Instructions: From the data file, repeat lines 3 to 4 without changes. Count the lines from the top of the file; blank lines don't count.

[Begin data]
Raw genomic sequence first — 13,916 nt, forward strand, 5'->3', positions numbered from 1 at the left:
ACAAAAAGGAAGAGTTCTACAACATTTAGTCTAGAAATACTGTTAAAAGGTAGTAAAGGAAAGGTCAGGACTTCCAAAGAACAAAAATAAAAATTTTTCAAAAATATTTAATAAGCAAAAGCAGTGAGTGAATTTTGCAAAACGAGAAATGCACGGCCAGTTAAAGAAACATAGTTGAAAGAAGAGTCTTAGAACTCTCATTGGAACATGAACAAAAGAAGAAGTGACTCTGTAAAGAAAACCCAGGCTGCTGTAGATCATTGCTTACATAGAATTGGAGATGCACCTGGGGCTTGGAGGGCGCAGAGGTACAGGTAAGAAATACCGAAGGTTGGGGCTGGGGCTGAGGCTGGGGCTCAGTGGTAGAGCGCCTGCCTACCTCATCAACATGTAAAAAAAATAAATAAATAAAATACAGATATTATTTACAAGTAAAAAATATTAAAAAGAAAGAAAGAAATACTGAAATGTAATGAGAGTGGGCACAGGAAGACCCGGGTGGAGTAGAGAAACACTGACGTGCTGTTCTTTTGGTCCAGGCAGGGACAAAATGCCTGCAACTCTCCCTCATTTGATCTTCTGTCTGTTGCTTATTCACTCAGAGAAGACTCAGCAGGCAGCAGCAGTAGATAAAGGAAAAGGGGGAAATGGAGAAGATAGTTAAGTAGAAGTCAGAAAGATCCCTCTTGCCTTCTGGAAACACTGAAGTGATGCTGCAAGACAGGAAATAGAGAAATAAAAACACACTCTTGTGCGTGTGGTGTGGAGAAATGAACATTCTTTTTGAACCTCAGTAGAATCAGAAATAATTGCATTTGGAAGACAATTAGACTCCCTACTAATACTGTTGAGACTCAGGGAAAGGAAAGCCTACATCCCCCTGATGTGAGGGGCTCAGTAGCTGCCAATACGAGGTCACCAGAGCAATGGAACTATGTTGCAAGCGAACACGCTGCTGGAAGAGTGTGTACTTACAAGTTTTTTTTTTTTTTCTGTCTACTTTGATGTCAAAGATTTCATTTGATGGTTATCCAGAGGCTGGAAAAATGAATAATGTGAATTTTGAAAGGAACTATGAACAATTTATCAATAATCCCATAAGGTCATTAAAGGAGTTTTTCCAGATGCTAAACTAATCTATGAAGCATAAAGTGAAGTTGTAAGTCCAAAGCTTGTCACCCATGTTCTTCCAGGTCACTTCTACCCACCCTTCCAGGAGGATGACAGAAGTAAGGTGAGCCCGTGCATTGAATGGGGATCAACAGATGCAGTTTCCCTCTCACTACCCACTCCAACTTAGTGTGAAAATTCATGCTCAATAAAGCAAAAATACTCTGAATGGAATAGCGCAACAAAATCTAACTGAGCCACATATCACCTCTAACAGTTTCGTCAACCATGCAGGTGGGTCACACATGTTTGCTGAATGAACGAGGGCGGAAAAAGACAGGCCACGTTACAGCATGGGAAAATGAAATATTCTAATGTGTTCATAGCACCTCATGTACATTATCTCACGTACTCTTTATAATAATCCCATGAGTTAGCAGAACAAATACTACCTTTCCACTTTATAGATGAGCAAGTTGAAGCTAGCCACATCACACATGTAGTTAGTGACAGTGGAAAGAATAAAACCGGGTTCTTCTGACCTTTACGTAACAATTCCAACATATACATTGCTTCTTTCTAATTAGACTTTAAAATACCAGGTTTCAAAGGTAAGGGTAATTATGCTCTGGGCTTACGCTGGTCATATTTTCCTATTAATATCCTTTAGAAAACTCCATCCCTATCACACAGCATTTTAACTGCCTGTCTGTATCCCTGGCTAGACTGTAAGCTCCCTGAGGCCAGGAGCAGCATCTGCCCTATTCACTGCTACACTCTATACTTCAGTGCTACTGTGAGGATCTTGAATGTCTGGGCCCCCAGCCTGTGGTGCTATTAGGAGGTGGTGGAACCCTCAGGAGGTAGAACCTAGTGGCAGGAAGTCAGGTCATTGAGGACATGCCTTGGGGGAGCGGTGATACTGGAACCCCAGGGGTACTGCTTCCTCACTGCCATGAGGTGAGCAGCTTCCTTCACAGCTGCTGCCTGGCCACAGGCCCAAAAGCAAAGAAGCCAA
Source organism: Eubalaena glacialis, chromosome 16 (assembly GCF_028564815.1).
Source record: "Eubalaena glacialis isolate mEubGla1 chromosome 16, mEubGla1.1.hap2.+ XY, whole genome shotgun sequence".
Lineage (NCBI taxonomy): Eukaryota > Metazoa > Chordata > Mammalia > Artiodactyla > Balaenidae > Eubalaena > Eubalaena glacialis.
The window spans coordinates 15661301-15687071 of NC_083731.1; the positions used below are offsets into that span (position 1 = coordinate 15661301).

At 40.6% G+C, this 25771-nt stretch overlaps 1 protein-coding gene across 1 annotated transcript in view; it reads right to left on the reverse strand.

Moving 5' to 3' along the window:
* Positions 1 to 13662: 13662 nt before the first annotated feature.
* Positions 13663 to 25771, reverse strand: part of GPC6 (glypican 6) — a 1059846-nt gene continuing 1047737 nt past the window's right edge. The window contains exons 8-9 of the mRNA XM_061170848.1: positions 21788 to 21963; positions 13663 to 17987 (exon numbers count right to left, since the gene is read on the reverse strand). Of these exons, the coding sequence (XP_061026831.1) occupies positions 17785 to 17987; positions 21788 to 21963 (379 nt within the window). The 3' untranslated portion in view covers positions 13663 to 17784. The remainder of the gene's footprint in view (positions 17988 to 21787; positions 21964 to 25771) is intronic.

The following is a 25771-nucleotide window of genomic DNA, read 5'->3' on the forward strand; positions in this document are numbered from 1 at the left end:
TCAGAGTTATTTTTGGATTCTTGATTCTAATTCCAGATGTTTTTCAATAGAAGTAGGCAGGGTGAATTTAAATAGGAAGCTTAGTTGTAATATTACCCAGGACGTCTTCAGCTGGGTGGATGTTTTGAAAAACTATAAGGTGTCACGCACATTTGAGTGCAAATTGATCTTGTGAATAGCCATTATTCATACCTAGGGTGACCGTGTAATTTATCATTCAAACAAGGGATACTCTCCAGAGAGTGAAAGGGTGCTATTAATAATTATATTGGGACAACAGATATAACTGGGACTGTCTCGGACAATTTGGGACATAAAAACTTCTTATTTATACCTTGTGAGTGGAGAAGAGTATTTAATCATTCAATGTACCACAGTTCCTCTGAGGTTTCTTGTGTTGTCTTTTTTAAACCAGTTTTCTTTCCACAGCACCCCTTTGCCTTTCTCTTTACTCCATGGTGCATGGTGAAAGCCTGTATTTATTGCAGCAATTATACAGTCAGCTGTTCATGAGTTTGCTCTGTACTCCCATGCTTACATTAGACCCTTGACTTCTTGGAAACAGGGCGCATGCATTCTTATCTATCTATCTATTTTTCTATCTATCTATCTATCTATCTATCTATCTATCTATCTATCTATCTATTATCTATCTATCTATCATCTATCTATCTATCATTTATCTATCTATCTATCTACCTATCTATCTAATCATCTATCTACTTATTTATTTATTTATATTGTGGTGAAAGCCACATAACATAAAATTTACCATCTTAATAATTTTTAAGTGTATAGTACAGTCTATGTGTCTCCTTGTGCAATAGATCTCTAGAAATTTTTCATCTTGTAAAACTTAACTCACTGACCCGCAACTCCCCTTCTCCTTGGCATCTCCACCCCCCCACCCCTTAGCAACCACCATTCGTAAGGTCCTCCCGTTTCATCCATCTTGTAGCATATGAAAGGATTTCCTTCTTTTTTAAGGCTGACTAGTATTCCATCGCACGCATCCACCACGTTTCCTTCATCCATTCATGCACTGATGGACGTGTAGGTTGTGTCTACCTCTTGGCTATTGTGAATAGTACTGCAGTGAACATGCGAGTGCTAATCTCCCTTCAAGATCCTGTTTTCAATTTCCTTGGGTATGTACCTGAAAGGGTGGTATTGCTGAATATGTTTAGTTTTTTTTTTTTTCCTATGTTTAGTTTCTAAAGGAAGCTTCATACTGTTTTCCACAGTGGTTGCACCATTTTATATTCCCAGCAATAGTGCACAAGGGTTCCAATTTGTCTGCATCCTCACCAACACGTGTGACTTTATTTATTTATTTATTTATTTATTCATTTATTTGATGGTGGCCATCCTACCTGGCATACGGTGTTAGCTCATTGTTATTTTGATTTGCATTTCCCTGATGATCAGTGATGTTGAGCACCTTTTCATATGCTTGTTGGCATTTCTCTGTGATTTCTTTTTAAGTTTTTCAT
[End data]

Source organism: Eubalaena glacialis, chromosome 16 (assembly GCF_028564815.1).
Source record: "Eubalaena glacialis isolate mEubGla1 chromosome 16, mEubGla1.1.hap2.+ XY, whole genome shotgun sequence".